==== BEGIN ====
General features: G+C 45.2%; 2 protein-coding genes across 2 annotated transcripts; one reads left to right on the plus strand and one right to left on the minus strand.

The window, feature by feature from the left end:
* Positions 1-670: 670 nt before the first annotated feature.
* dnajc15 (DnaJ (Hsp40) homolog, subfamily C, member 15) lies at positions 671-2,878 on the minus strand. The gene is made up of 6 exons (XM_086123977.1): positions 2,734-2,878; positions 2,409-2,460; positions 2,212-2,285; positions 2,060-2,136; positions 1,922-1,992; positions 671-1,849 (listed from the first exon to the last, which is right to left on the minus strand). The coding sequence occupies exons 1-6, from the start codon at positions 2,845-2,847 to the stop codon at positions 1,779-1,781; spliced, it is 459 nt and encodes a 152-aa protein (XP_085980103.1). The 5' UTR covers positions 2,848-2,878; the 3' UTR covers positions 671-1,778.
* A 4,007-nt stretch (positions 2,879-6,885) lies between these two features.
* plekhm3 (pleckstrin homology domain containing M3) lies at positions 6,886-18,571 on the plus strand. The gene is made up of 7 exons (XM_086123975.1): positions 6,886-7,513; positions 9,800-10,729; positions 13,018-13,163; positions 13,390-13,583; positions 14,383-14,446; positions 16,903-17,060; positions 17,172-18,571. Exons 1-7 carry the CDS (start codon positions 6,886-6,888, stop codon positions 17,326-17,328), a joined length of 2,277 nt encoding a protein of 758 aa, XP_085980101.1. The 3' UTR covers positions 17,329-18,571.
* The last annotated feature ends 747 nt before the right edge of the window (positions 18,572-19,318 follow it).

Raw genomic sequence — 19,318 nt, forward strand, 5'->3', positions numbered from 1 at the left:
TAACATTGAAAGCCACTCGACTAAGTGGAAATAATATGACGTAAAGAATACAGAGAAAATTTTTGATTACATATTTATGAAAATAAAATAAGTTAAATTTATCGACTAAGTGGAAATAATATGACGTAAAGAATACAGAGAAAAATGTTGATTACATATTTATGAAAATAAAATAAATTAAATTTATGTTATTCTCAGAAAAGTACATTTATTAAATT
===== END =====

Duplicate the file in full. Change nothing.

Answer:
General features: G+C 45.2%; 2 protein-coding genes across 2 annotated transcripts; one reads left to right on the plus strand and one right to left on the minus strand.

The window, feature by feature from the left end:
* Positions 1-670: 670 nt before the first annotated feature.
* dnajc15 (DnaJ (Hsp40) homolog, subfamily C, member 15) lies at positions 671-2,878 on the minus strand. The gene is made up of 6 exons (XM_086123977.1): positions 2,734-2,878; positions 2,409-2,460; positions 2,212-2,285; positions 2,060-2,136; positions 1,922-1,992; positions 671-1,849 (listed from the first exon to the last, which is right to left on the minus strand). The coding sequence occupies exons 1-6, from the start codon at positions 2,845-2,847 to the stop codon at positions 1,779-1,781; spliced, it is 459 nt and encodes a 152-aa protein (XP_085980103.1). The 5' UTR covers positions 2,848-2,878; the 3' UTR covers positions 671-1,778.
* A 4,007-nt stretch (positions 2,879-6,885) lies between these two features.
* plekhm3 (pleckstrin homology domain containing M3) lies at positions 6,886-18,571 on the plus strand. The gene is made up of 7 exons (XM_086123975.1): positions 6,886-7,513; positions 9,800-10,729; positions 13,018-13,163; positions 13,390-13,583; positions 14,383-14,446; positions 16,903-17,060; positions 17,172-18,571. Exons 1-7 carry the CDS (start codon positions 6,886-6,888, stop codon positions 17,326-17,328), a joined length of 2,277 nt encoding a protein of 758 aa, XP_085980101.1. The 3' UTR covers positions 17,329-18,571.
* The last annotated feature ends 747 nt before the right edge of the window (positions 18,572-19,318 follow it).

Raw genomic sequence — 19,318 nt, forward strand, 5'->3', positions numbered from 1 at the left:
TAACATTGAAAGCCACTCGACTAAGTGGAAATAATATGACGTAAAGAATACAGAGAAAATTTTTGATTACATATTTATGAAAATAAAATAAGTTAAATTTATCGACTAAGTGGAAATAATATGACGTAAAGAATACAGAGAAAAATGTTGATTACATATTTATGAAAATAAAATAAATTAAATTTATGTTATTCTCAGAAAAGTACATTTATTAAATT